If you like or hate financial regulation you might take a quick look at today’s front-page New York Times article about how the art market is unregulated. Apparently this leads to terrible things like “chandelier bidding,” where auctioneers get the ball rolling by calling out a few fake bids, as well as conflicts of interest involved in third-party guarantees where someone writes the auction house a put on an artwork, is paid a variable commission for that put, and in some cases is allowed to credit that commission against his own bid for the artwork.1 One question you might ask is “why is that bad?”; the answer seems to be that some rich people who go to art auctions pay more for art than they would in the absence of these systems, and then feel vaguely uneasy about it. I think the whole thing disappears in the face of one more iteration of “well, why is that bad?,” but perhaps I am wrong.
There are places where you should think “customers should be protected from various sorts of sharp practices by dealers,” and there are places where you should not think that. I guess? Are there only the former?2 I come from a place that believes deeply in the separation between “sharp practices” and “illegal fraud” and works to keep them distinct. One thing the Times article mentions is that there is a law saying that stores have to display the price of their wares, and art dealers ignore that law, and this is bad for some reason. Try that law on derivatives dealers. One of the main driving forces behind financial innovation is finding novel places to hide fees.
The rest of the art-auctioneer tricks also seem pretty familiar. Imagine an M&A banker who couldn’t bluff, to the one serious bidder for an asset, that he had other bidders waiting in the wings. And of course the financial industry is very familiar with the creative use of options and guarantees to allocate value in ways beyond a headline purchase price. One flavor of that is “schmuck insurance.”3 Read more »
There is no denying that Jeffrey Gundlach is a hugely talented man whose IQ would rank among the highest in the world if he ever had it tested. “What’s it like having lunch with a genius,” he once asked a colleague, who presumably answered, “To be honest, it’s giving me an inferiority complex just breathing the same air as you, knowing that your brain is the standard for how intelligence will be measured from now until the end of eternity.” Until recently, however, the application of Gundlach’s brilliance was largely confined to bond management. According to a new profile by Bloomberg Markets, though, Gundlach’s intellectual prowess is just as if not more impressive when it comes to crime solving. Read more »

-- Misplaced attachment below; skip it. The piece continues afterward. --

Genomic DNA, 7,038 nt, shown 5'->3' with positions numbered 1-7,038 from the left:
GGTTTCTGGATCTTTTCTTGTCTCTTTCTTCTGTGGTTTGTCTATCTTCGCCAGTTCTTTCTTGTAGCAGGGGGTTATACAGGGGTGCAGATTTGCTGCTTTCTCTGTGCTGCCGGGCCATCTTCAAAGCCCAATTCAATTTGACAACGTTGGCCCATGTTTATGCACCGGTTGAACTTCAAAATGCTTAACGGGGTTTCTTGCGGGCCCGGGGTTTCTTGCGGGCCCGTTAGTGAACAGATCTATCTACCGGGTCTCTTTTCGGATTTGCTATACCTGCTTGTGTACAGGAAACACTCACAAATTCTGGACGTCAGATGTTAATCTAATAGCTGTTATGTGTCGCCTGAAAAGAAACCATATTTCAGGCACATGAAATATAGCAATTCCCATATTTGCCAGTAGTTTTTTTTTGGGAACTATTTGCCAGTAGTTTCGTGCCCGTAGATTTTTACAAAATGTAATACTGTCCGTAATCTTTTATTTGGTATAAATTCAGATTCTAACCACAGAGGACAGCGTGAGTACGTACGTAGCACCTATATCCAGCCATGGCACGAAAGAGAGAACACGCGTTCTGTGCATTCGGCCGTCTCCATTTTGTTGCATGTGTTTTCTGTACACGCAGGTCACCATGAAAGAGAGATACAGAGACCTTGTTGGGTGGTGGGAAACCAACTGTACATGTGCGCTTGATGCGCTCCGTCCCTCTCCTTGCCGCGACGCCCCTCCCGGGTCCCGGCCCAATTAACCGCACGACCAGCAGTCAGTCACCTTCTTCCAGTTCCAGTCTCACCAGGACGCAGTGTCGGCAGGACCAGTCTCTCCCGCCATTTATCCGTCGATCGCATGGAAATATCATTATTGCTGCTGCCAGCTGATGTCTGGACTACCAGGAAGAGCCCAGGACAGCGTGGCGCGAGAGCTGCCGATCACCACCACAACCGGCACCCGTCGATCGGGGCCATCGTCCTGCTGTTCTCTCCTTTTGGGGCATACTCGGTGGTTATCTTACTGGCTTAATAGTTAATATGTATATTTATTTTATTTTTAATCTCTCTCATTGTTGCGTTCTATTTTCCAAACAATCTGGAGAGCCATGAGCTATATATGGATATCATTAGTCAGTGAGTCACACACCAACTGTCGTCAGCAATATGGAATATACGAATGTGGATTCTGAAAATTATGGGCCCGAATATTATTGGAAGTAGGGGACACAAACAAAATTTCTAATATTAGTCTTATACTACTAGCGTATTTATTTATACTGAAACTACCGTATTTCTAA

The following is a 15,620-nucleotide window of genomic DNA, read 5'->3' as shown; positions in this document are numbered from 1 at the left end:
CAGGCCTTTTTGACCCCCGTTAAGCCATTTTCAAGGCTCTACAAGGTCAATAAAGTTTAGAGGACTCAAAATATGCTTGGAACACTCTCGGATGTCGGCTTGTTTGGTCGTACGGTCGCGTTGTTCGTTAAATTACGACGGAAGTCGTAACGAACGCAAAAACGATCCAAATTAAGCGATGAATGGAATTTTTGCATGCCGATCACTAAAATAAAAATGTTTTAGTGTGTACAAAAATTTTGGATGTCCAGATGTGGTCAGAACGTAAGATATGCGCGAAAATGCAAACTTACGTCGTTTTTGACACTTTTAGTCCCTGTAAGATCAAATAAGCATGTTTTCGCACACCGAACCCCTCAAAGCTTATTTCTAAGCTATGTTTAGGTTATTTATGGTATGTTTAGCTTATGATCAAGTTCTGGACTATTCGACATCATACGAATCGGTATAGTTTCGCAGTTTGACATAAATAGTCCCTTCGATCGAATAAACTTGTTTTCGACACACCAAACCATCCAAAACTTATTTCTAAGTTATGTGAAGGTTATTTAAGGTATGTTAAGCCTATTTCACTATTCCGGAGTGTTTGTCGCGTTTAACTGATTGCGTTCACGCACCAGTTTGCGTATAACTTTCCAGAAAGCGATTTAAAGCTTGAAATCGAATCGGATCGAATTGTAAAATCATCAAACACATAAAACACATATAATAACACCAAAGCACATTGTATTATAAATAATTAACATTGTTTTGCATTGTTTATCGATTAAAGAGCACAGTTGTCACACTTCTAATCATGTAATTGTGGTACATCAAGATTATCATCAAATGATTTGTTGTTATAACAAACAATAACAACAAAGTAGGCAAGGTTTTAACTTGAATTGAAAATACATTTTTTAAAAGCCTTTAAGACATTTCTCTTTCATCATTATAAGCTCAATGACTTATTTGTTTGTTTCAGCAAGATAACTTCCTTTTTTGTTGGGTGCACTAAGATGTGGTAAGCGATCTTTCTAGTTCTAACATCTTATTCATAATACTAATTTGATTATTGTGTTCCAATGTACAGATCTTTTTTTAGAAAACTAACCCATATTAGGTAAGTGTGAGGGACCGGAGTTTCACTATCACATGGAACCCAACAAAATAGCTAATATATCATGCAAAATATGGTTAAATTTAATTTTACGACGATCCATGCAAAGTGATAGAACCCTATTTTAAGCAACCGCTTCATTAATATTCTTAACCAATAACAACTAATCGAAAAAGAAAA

Geoffrey Raymond, Wall Street’s artist in-residence, who’s done everyone from Jimmy Cayne to Jamie Dimon to Lenny Dykstra to Ina Drew, put his paintbrush to the canvas over the weekend and came up with this: “Portrait of Mathew Martoma, In The Manner of Roy Lichtenstein,” which is apparently supposed to be an homage to “Drowning Girl.” As this one might become a collector’s item, and animals in formaldehyde aren’t going for what they used to, consider making him an offer tout de suite. Bidding starts at 10K.
Just a week after putting out an AMBER alert that several of his beloved pieces of art had gone missing during a heist on his home and a mere four days after an emotional press conference pleading with the public to help him find them, bond manager Jeffrey Gundlach’s most prized possessions, after his Sexy Slave KitTM, have been recovered. Read more »